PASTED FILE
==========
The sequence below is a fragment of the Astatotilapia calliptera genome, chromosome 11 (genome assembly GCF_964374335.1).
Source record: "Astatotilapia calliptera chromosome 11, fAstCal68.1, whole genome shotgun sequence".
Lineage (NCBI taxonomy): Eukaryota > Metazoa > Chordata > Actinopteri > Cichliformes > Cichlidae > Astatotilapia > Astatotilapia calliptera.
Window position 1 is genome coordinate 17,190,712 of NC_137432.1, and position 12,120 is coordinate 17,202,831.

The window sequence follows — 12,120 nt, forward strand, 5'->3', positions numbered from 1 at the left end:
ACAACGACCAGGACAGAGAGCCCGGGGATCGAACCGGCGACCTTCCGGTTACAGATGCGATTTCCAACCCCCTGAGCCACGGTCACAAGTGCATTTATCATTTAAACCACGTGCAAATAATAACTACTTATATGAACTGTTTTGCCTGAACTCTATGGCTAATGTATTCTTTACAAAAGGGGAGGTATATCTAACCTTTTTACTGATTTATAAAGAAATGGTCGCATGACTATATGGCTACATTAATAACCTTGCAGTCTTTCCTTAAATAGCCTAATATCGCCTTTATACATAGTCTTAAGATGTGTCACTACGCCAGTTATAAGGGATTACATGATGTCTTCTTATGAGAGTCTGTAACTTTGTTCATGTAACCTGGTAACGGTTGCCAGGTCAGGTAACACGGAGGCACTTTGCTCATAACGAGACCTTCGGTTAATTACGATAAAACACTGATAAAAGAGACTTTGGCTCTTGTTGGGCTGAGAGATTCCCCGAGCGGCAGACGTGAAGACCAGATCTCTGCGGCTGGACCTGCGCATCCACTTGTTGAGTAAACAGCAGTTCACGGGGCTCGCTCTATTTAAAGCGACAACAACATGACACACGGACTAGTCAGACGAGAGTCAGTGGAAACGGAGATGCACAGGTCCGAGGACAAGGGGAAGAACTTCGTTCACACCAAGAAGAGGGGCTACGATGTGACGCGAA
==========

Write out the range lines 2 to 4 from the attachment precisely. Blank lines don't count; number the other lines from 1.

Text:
Source record: "Astatotilapia calliptera chromosome 11, fAstCal68.1, whole genome shotgun sequence".
Lineage (NCBI taxonomy): Eukaryota > Metazoa > Chordata > Actinopteri > Cichliformes > Cichlidae > Astatotilapia > Astatotilapia calliptera.
Window position 1 is genome coordinate 17,190,712 of NC_137432.1, and position 12,120 is coordinate 17,202,831.